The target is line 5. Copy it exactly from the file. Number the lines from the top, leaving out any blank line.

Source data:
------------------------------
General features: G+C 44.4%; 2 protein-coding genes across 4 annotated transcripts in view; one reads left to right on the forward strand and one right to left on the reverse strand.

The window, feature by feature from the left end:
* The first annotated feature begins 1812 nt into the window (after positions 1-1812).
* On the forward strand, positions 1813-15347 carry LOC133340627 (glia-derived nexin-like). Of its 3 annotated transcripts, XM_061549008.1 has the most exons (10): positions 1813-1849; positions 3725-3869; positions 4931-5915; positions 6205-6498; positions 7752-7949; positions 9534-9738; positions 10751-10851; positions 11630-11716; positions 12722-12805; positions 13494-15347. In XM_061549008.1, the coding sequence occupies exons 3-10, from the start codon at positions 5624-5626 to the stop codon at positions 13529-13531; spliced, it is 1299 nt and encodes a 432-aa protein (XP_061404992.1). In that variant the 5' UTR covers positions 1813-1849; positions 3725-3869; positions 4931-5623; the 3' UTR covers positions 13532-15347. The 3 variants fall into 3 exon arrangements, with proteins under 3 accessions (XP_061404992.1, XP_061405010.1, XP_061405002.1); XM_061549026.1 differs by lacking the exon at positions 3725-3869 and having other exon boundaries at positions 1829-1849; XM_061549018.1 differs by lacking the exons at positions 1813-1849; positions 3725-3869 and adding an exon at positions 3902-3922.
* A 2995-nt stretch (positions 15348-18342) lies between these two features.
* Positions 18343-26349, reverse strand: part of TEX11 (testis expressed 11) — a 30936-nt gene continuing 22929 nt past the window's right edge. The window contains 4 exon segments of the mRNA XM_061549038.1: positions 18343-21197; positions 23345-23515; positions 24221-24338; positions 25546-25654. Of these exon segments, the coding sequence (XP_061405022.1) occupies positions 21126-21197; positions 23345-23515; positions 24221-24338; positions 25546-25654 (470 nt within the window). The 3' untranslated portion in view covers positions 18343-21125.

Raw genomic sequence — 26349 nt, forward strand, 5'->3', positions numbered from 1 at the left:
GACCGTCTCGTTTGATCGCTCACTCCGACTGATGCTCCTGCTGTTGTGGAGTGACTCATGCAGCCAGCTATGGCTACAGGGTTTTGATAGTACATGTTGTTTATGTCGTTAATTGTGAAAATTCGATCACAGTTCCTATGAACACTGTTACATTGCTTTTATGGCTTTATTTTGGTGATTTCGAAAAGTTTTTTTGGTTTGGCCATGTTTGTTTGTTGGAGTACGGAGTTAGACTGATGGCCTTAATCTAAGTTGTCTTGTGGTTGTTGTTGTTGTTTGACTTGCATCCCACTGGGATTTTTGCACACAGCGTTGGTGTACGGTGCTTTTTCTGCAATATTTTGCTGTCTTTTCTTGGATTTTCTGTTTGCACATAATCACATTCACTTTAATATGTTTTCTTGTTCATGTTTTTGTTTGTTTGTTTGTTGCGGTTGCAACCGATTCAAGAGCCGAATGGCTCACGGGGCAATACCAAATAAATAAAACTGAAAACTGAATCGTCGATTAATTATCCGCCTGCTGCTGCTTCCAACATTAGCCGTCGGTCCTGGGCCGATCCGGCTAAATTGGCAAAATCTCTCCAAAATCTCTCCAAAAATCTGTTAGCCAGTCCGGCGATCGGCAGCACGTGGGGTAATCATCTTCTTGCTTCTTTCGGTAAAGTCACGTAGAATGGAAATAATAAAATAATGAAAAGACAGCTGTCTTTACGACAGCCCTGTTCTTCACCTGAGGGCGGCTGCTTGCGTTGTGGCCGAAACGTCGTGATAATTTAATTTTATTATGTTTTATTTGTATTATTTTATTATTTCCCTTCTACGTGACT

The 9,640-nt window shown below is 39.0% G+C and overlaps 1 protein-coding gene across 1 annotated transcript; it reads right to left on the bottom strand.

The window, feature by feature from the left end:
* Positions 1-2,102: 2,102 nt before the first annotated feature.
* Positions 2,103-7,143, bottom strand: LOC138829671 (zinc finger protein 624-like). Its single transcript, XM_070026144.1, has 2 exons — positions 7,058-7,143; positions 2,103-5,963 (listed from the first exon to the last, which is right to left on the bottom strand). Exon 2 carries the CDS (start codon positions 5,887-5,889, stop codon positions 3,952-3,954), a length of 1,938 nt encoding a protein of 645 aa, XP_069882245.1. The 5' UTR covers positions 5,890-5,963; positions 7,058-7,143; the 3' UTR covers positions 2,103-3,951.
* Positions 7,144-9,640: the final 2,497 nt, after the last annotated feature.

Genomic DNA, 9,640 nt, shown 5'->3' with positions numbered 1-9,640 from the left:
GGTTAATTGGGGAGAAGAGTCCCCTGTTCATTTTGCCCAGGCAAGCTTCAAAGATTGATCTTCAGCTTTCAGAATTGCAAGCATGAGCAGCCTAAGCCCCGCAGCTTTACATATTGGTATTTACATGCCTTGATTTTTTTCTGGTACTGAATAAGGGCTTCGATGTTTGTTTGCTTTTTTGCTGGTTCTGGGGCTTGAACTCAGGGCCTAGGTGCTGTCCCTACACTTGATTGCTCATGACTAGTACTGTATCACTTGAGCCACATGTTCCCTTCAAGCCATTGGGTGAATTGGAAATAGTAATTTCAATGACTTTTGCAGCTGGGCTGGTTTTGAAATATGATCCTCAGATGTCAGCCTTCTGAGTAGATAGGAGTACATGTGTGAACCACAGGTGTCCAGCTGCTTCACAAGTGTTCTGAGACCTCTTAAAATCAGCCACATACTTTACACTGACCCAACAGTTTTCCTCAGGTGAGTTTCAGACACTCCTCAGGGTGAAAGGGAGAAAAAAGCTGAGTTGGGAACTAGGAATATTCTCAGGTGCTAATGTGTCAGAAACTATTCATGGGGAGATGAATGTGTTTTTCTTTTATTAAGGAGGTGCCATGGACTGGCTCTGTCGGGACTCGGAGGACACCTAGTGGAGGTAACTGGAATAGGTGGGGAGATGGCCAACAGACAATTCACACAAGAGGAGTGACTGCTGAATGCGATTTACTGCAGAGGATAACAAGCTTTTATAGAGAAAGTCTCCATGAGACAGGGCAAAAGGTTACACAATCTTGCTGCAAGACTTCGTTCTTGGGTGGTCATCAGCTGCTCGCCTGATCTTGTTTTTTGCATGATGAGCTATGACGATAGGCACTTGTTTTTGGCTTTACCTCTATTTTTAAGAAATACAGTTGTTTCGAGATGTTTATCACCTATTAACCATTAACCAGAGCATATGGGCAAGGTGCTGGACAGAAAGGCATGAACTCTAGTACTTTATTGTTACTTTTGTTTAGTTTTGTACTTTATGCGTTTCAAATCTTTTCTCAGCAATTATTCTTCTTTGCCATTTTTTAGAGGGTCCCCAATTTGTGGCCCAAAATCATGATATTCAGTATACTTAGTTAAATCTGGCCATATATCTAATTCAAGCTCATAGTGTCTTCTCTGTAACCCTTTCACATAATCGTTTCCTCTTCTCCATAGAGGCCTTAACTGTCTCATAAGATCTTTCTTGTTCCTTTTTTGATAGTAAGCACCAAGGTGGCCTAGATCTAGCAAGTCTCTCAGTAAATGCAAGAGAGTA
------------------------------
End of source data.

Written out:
* A 2995-nt stretch (positions 15348-18342) lies between these two features.